Should I Pay for Breast Augmentation Redo?

I had breast augmentation approximately 3 months ago to correct asymmetry. The breast are still noticeably different in size by more than 30 CCs. 300 cc implants were used. The doctor used 300 cc on large breast and 380 cc max on small breast. I don't understand why he used the same size implant after telling me that the difference could possibly be up to 100 ccs.

He gave me a quote to redo of $2,600 and then changed it to $3,200. I don't understand why I should have to pay for it. He did not fix the problem. I am very unhappy because I paid total of $5,010 and pretty much threw my money in the garbage. I also asked other surgeons for a quote and they said that the doctor who worked on me should redo it for free, and that surgery should have warranty. Should I pay for the redo or insist that he do it for free?

Doctor Answers (10)

Surgery, Symmetry, Warranties

+2

Cocona0035:

As a surgeon I attempt to produce beautiful results and happy patients. However I often tell patients that surgery is imperfect. Trying to reduce the difference in size or appearance between two breasts is more challenging than routine breast augmentation.

My office provides all patients with a quote during their preop consultation that spells out our policies about redo surgery and which items the surgeon will discount, and which items the patient would be responsible for. Patients know this before agreeing to initial surgery.

In general surgery does not come with a warranty of patient satisfaction or guarantee of a specific result. You should not expect another surgery "for free." Of course as a surgeon I would want my patient to have the best final outcome with the least risk and expense.


Greenville Plastic Surgeon
4.5 out of 5 stars 2 reviews

Size discrepancy after Breast Augmentation

+2

Every surgeon's policy varies and although you may be upset with the result, the surgeon may feel that they got the best possible result given the circumstances.

There may be many logical reasons for why your breasts remain uneven.

Going in to correct your problem is an opportunity to improve on the outcome but it also is an opportunity to make it worse. Every operation has a new risk of infection, scarring, etc. How badly does it bother you? Only you know. Given your desire to re-operate, I can surmise that it remains a significant concern but you need to be willing to undertake the risk of this new surgery. I am assuming that because the surgeon is charging you, they do not feel that it is worth the risk. In my opinion, I would have to agree that a 30cc difference is relatively minor and not advise a patient to seek correction.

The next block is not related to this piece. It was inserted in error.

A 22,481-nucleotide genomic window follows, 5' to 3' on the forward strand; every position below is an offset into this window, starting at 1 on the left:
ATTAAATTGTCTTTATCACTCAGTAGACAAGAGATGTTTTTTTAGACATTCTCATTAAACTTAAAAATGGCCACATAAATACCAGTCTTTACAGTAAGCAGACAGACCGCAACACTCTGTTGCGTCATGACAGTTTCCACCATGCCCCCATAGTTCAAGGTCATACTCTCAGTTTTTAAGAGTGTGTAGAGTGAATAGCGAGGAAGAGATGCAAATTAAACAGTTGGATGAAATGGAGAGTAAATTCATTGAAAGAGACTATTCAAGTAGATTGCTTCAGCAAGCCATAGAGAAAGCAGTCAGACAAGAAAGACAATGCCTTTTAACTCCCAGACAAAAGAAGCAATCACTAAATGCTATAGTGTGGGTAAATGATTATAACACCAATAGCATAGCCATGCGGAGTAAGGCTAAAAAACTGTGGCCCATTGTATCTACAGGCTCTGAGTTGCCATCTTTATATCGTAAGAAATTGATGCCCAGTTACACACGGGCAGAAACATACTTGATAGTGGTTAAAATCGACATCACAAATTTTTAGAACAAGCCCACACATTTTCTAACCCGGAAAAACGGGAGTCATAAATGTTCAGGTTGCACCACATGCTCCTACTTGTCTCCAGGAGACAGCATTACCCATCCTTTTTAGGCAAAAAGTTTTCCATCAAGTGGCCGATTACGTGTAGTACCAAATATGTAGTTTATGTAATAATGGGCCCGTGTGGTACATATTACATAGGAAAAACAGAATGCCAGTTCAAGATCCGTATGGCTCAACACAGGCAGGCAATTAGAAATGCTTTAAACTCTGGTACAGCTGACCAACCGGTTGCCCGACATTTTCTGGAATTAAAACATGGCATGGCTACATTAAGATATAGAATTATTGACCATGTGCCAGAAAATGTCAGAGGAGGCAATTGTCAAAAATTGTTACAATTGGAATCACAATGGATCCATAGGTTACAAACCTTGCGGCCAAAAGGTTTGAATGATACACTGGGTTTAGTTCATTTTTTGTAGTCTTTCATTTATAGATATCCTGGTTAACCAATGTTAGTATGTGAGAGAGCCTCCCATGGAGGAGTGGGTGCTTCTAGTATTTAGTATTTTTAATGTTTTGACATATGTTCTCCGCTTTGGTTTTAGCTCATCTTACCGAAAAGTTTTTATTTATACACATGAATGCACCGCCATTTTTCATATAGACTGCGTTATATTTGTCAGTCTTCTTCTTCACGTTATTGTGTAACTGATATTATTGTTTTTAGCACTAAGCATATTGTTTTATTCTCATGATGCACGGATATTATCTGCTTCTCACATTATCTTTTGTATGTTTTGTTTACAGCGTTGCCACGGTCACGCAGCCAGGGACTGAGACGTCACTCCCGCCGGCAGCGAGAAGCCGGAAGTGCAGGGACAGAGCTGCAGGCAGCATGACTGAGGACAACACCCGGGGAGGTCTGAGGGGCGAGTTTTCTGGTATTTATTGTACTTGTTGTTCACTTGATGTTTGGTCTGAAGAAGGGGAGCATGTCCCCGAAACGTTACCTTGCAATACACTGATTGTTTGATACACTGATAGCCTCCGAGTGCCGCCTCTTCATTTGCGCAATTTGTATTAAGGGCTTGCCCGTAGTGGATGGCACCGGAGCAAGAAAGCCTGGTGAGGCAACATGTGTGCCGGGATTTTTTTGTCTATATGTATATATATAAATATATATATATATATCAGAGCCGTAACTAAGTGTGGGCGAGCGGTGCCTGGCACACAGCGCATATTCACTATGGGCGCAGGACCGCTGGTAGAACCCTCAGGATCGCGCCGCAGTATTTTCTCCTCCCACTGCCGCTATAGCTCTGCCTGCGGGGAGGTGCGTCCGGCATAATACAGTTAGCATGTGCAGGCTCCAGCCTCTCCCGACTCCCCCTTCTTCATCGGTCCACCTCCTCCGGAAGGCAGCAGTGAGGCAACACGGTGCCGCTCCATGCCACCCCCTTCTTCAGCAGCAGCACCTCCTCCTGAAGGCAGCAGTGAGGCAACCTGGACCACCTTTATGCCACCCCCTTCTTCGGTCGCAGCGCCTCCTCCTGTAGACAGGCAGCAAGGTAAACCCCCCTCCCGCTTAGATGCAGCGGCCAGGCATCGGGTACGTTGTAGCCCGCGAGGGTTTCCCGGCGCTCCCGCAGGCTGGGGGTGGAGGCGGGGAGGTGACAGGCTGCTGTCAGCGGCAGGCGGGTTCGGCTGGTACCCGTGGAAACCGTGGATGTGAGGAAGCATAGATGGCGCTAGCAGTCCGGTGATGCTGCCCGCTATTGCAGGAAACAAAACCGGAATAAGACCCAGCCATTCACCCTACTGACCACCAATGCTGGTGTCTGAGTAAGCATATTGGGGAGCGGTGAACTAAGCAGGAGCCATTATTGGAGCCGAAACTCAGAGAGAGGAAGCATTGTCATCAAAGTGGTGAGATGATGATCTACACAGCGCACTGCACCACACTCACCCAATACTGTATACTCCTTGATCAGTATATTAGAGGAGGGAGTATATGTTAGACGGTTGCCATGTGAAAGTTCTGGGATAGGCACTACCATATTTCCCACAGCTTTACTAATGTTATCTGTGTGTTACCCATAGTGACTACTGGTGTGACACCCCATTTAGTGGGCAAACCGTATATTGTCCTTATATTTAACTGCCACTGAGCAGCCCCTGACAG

Otto Joseph Placik, MD
Chicago Plastic Surgeon
5.0 out of 5 stars 44 reviews

Redo breast augmentation

+1

Every office operates differently in terms of  redoing a breast augmentation. Talk to your doctor's office again and see what they can do for you. 

Steven Wallach, MD
Manhattan Plastic Surgeon
4.5 out of 5 stars 17 reviews

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Breast augmentation redo payment depends upon doctor's office policy

+1

Hello,

If a correction seems like it would work out, I usually do them for actual "hard" costs (surgery center, anesthesia, new implants) if they are done soon after the original surgery. Each practice has its own philosophy on this issue however.

Be nice to your surgeon and he should be nice to you. I really don't offer any kind of discount to rude patients. Fortunately, I don't have many of these and these problems are not common.

John P. Di Saia, MD
Orange Plastic Surgeon
5.0 out of 5 stars 23 reviews

What does the surgeon's office policy state?

+1

First thing to do is to look at what his written office policy is on payment for re-do'. If you don't have it in writing before hand, you are at the mercy of the doctor afterwords.

I prefer to use the same size implant because it is generally easier to correct asymmetry. This is because the implant diameter gets larger with implant size, and I have had problems where the larger implant looks like it is sitting higher.

You may ask the doctor to re-do it for free, but you may be disappointed. You may also seed a second evaluation too.

I am so sorry that you are disappointed and frustrated, and I hope that things work out for you.

sek
www.drkasden.us

Scott E. Kasden, MD
Dallas Plastic Surgeon
4.5 out of 5 stars 46 reviews

Revision pricing is complex

+1

First of all, with your asymmetry preop, yours is a more difficult starting point and the result may never be quite what you want because your body won't allow it to be perfect. Secondly, your initial price was relatively low by national standards.